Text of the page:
The first part of this step is deciding between monitors and headphones. Truthfully, having both is preferred, but here's a quick comparison if you need to choose:
Headphones will give you the most controlled listening environment, and they're portable. However, they can be fatiguing over longer production sessions, and interpreting panning in your mix can be a bit tricky.
Monitors provide a less-controlled listening environment (unless you're in an acoustically treated studio), though unlike headphones they do provide the benefit of hearing what your song sounds like in a real room. Monitors won't tire your ears as quickly, and panning is more natural.
The second part of the step is actually deciding which brand and model to get. For both, it's important to shop around, and I recommend going to a local music store to test out a few options. When you're looking, try to find flat frequency response production-quality speakers, and stay away from consumer-grade options (Like “Beats by Dre”, for example). The latter tend to emphasize certain frequencies, which can lead to an imbalanced mix when used for production. Some brands to consider are: Sennheiser, M-Audio, Shure and Audio Technica, although there are many other excellent choices.
6) Get a MIDI controller
MIDI controllers are the physical pieces of equipment you use to affect your DAW, and having one can greatly speed up your workflow and lend to a lot of creativity. The two most common forms of MIDI controllers are keyboards and drum pads - though plenty of others exist.
If you have a musical background (such as playing the piano) or want to make music with a lot of chords and melodies, then I'd recommend getting a MIDI keyboard.
If you've never touched the keys, consider a pad controller (such as the Ableton Push or the Novation Launchpad). Pads are great for sequencing and playing in drums, but they can still be used to play melodies and chords.
7) Pick your first synthesizer
The synthesizer is what we use to make sound (literally, it synthesizes sound) - especially in electronic music. Even as a new producer, it's likely you've already heard of a few: Serum, Massive, and Sylenth. These are known “soft-synths”, as they are software, as opposed to hardware synthesizers (which nowadays are not necessary).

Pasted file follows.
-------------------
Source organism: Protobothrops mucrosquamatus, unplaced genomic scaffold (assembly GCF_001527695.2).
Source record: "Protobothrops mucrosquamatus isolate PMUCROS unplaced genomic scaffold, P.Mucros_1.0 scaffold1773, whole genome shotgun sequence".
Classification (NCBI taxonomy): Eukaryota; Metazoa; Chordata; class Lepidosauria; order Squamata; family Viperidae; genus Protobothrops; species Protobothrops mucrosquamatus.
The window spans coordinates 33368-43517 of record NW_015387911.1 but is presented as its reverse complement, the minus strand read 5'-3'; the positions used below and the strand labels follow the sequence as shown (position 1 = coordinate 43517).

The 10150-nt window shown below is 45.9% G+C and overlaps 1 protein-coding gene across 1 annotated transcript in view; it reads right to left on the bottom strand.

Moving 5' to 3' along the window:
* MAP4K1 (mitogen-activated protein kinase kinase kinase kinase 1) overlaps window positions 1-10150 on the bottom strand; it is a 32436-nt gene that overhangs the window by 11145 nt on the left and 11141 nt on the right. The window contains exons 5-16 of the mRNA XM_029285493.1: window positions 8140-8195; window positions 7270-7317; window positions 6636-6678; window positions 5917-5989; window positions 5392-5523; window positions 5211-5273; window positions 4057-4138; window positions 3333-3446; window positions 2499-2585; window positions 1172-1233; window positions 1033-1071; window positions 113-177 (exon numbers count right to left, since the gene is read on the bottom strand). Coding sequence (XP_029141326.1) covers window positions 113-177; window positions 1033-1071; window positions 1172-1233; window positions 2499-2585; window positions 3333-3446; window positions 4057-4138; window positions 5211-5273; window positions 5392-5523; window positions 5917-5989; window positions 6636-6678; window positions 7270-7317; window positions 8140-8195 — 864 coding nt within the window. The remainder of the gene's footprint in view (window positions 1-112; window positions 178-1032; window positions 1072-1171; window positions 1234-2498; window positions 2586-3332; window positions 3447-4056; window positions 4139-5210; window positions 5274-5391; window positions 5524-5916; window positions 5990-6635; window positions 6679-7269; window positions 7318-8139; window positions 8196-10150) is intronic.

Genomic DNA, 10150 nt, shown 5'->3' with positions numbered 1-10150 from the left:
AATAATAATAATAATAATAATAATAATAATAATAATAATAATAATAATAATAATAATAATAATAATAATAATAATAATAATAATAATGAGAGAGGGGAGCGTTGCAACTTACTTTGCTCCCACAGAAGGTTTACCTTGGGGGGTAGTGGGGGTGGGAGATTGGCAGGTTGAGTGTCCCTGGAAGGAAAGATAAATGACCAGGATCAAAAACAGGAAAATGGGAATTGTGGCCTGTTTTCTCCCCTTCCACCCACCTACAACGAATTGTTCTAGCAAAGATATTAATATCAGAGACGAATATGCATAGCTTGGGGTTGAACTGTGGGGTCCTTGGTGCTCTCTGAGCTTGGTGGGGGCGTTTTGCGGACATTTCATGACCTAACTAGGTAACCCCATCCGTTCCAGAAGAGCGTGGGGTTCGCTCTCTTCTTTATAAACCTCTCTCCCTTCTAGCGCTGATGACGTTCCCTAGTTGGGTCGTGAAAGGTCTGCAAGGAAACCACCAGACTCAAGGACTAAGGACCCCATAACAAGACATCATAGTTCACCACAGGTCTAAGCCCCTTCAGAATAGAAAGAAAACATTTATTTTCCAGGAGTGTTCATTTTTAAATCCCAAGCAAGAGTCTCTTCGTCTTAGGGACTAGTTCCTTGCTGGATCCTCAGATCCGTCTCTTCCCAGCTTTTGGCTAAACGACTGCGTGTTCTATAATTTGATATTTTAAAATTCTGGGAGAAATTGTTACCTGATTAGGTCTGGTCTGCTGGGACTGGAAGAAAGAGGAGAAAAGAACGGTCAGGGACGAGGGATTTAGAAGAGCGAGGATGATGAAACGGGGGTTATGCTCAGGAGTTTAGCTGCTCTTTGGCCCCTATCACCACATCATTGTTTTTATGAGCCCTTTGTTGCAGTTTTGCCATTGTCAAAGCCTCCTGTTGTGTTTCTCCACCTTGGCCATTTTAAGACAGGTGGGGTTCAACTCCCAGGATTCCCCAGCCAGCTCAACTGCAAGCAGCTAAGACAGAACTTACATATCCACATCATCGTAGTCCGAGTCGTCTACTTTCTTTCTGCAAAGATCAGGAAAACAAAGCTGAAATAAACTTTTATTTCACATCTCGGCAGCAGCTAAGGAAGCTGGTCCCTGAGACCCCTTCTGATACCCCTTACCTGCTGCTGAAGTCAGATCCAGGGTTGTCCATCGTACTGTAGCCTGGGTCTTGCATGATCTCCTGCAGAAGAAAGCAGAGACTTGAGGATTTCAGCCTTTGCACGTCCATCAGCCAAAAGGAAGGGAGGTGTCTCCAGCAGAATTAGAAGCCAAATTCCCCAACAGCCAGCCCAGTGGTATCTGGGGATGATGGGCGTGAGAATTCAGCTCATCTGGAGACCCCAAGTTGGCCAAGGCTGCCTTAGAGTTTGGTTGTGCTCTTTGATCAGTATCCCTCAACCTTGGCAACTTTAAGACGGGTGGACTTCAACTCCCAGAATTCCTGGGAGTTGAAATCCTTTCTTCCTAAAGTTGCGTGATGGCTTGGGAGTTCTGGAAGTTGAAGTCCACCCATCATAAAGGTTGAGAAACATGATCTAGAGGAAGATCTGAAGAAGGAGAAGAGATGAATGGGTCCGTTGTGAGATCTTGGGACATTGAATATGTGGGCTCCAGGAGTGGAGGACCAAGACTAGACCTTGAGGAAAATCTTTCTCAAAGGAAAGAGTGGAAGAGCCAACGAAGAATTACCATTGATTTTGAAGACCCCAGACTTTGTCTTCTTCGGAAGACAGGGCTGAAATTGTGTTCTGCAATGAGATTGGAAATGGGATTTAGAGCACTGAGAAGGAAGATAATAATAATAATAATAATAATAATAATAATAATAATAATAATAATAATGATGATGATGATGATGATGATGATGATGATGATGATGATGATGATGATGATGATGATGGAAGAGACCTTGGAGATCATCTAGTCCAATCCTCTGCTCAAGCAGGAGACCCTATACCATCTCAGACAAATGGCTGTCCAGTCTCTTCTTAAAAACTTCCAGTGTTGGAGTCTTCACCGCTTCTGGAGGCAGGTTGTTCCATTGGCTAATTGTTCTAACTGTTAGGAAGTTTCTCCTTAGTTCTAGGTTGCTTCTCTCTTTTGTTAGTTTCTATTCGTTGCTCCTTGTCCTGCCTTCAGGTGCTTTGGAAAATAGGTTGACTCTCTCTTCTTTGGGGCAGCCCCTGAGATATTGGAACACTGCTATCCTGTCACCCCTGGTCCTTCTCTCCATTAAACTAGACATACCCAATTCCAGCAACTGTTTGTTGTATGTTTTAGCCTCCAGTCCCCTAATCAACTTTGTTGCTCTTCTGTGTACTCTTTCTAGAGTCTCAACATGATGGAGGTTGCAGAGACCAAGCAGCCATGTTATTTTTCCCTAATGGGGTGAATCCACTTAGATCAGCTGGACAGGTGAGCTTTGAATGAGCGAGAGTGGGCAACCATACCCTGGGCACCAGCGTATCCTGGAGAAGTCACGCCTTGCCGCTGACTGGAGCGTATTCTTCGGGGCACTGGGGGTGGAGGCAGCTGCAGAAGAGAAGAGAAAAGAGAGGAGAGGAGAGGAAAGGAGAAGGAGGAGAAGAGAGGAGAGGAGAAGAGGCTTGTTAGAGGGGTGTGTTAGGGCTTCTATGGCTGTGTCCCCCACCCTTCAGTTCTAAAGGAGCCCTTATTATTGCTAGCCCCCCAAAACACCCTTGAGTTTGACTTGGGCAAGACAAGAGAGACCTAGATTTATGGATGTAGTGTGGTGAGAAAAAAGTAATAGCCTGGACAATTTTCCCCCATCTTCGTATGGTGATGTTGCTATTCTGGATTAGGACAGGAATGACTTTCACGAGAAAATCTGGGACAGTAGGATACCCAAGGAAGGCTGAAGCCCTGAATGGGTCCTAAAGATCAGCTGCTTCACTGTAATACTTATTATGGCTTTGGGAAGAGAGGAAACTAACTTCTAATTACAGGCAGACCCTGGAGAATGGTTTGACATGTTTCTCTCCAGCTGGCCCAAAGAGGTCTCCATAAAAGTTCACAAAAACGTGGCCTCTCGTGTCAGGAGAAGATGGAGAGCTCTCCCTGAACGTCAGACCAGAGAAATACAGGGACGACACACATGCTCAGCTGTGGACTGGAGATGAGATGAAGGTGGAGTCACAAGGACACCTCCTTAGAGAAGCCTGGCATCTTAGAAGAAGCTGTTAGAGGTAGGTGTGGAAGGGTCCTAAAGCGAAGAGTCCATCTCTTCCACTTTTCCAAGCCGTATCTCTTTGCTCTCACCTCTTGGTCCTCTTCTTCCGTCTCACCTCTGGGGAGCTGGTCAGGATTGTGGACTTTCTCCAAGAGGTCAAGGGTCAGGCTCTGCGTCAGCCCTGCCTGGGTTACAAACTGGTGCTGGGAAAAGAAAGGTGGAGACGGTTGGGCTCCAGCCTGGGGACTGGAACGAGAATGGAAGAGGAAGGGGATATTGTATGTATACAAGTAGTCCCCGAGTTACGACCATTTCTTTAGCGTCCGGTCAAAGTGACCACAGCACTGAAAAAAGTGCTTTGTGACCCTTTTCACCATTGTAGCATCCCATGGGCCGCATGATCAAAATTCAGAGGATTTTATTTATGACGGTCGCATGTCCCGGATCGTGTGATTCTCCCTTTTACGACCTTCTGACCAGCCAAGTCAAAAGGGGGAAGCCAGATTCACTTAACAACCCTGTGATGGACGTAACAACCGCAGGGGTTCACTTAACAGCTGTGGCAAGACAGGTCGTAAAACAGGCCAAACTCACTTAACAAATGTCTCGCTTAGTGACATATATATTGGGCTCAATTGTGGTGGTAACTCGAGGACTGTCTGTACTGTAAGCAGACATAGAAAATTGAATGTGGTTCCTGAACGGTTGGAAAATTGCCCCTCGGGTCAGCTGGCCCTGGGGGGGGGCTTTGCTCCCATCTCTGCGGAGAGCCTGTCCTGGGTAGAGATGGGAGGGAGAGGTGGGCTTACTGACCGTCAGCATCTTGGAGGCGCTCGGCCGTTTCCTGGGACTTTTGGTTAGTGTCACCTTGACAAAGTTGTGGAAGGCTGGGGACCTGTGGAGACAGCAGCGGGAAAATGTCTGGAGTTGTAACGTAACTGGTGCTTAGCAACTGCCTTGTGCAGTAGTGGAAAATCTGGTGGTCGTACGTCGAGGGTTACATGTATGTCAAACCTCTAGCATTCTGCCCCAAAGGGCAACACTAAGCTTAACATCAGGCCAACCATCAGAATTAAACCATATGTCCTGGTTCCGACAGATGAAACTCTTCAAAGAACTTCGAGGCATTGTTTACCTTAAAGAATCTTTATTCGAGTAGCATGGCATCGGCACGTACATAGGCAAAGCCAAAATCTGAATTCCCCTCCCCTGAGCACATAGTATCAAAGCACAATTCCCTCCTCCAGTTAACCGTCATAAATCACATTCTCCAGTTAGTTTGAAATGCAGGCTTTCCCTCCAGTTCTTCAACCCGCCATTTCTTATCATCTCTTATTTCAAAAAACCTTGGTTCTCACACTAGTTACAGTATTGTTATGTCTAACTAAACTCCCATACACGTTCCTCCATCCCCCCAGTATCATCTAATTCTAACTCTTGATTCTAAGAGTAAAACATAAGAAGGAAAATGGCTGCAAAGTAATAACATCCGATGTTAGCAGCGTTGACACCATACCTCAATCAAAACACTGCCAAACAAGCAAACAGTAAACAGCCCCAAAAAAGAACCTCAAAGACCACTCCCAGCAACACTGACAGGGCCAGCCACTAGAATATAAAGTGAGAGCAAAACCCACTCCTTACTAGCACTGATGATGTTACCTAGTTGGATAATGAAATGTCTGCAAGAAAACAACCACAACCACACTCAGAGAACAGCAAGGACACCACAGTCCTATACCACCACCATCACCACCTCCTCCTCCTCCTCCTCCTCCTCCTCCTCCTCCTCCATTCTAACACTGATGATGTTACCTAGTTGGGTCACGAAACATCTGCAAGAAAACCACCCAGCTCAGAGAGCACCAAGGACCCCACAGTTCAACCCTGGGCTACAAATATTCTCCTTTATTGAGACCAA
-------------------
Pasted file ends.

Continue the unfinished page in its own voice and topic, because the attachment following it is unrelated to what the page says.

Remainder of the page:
You can start off just using the synths included in your DAW, but investing in at least one decent third-party synth is a really good investment.
Much like the different DAWs, these different synthesizers are all capable of producing a great sound - the main differences lie in their workflow.
If you're a new producer, I recommend starting with Serum - it's incredibly powerful, and the visual feedback it provides is great for understanding how your sound works.
Learning the Basics
8) Familiarize yourself with your DAW
Once you've gotten all of your equipment, you'll want to learn how to use it. Considering the DAW is the centerpiece of music production, it's best to start by learning its basic functionality.
Keep this initial part light - you don't need to read the full manual or anything of the sorts. I recommend searching "[DAW Name] Tutorial" on Youtube and watching one or two of the top videos. Within an hour or two, you should learn what you need to know to get started.
9) Understand the core components of music
When you break it down, music is really just comprised of three things: melody, harmonic content, and rhythm.
The melody is the main idea - it's what people hum when they think of your song. There's a plethora of theory out there on what makes a good melody, but for now you just need to know this one simple rule of thumb: the best melodies can be sung back easily.
Harmonic content largely consists of your chords and your bass. A harmony is at least two different notes playing simultaneously. For the most part, these elements are used to support the melody, but they can still get the spotlight from time to time.
Rhythm is the pace and groove of a song - it's what makes people feel like moving their bodies. In dance music, rhythm is arguably the most important element. People can dance to a simple drum groove without melody or harmonic content playing (that's how breakdancing began), but dancing to something without rhythm is downright impossible.
10) Learn the fundamentals of sound design
When I say fundamentals here, I mean it. If you're a new producer, it's not as important to learn sound design as it is to focus on mastering your DAW and the core components of your music.
I'd recommend using presets to start, as designing your own sounds from scratch can be nigh on impossible if you don't know what you're doing. However, you should be able to understand the basics of what your synthesizer is doing, so that you can tweak those presets to fit your song.